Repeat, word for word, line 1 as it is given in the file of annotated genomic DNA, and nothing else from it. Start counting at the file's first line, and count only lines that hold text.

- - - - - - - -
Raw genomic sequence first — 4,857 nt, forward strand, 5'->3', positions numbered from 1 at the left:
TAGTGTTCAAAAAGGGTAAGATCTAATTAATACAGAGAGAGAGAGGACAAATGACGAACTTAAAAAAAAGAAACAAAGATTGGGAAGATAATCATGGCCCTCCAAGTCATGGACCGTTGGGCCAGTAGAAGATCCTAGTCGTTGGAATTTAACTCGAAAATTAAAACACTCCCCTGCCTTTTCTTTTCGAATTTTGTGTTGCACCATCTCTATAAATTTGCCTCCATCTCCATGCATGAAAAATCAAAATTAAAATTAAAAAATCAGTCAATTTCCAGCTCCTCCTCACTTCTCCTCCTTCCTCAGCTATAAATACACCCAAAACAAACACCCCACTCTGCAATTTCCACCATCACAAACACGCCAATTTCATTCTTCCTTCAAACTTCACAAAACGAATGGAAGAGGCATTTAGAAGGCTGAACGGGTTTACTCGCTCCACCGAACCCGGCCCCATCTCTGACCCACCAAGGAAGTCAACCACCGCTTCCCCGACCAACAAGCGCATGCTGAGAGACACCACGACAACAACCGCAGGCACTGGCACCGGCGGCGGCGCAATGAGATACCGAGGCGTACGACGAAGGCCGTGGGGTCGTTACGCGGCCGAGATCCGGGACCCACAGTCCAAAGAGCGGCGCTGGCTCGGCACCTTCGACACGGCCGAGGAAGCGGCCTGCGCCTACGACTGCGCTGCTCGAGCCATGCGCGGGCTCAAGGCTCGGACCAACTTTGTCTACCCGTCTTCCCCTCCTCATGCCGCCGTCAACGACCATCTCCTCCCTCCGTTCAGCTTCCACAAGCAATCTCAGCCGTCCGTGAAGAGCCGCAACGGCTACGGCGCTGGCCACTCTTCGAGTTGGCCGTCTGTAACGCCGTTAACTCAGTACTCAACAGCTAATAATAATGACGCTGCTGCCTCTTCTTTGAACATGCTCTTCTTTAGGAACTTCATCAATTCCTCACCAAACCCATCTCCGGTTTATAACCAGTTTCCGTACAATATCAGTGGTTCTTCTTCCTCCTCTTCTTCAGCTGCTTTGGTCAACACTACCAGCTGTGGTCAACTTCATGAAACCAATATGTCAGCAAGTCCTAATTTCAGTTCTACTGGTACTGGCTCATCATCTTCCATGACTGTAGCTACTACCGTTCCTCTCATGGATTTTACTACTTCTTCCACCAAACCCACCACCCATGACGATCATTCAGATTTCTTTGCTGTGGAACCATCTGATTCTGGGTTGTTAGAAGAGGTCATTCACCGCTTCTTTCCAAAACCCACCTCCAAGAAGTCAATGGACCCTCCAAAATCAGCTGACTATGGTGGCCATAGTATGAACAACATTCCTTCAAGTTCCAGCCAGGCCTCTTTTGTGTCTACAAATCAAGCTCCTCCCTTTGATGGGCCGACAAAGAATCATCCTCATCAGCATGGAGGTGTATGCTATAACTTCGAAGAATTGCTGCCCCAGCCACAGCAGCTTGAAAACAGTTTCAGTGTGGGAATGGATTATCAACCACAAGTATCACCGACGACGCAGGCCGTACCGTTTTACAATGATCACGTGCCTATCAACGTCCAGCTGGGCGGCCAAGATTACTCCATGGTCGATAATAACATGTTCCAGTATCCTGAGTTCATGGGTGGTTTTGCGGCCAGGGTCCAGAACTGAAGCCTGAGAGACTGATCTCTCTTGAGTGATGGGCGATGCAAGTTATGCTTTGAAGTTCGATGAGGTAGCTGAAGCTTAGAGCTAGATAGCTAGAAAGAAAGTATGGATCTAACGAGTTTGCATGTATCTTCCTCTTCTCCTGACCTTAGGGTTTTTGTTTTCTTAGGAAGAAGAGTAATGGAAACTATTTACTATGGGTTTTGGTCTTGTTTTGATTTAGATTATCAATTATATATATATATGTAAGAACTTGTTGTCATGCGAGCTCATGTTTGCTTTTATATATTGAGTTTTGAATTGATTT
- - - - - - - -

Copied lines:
Raw genomic sequence first — 4,857 nt, forward strand, 5'->3', positions numbered from 1 at the left: